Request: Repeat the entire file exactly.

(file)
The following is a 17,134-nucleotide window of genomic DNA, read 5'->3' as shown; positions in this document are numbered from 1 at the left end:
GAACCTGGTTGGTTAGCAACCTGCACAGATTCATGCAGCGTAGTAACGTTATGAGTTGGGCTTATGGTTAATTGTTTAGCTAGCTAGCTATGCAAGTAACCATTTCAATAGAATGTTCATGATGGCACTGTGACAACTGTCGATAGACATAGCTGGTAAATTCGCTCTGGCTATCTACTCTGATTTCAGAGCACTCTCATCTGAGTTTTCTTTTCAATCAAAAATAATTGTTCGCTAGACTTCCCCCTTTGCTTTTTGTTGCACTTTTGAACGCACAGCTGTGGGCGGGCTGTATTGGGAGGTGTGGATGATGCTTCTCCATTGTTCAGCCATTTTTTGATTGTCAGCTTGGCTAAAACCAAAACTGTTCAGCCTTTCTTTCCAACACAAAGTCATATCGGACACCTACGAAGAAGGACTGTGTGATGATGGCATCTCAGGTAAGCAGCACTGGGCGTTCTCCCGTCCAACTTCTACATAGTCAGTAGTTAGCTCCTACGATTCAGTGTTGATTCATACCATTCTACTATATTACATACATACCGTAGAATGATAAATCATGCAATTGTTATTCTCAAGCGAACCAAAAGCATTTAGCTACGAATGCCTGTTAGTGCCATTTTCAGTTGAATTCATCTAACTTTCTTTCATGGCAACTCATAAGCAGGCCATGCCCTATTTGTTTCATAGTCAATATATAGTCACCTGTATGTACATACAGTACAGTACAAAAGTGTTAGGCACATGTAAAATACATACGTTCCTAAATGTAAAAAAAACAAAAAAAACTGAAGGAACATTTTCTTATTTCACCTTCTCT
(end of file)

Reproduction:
The following is a 17,134-nucleotide window of genomic DNA, read 5'->3' as shown; positions in this document are numbered from 1 at the left end:
GAACCTGGTTGGTTAGCAACCTGCACAGATTCATGCAGCGTAGTAACGTTATGAGTTGGGCTTATGGTTAATTGTTTAGCTAGCTAGCTATGCAAGTAACCATTTCAATAGAATGTTCATGATGGCACTGTGACAACTGTCGATAGACATAGCTGGTAAATTCGCTCTGGCTATCTACTCTGATTTCAGAGCACTCTCATCTGAGTTTTCTTTTCAATCAAAAATAATTGTTCGCTAGACTTCCCCCTTTGCTTTTTGTTGCACTTTTGAACGCACAGCTGTGGGCGGGCTGTATTGGGAGGTGTGGATGATGCTTCTCCATTGTTCAGCCATTTTTTGATTGTCAGCTTGGCTAAAACCAAAACTGTTCAGCCTTTCTTTCCAACACAAAGTCATATCGGACACCTACGAAGAAGGACTGTGTGATGATGGCATCTCAGGTAAGCAGCACTGGGCGTTCTCCCGTCCAACTTCTACATAGTCAGTAGTTAGCTCCTACGATTCAGTGTTGATTCATACCATTCTACTATATTACATACATACCGTAGAATGATAAATCATGCAATTGTTATTCTCAAGCGAACCAAAAGCATTTAGCTACGAATGCCTGTTAGTGCCATTTTCAGTTGAATTCATCTAACTTTCTTTCATGGCAACTCATAAGCAGGCCATGCCCTATTTGTTTCATAGTCAATATATAGTCACCTGTATGTACATACAGTACAGTACAAAAGTGTTAGGCACATGTAAAATACATACGTTCCTAAATGTAAAAAAAACAAAAAAAACTGAAGGAACATTTTCTTATTTCACCTTCTCT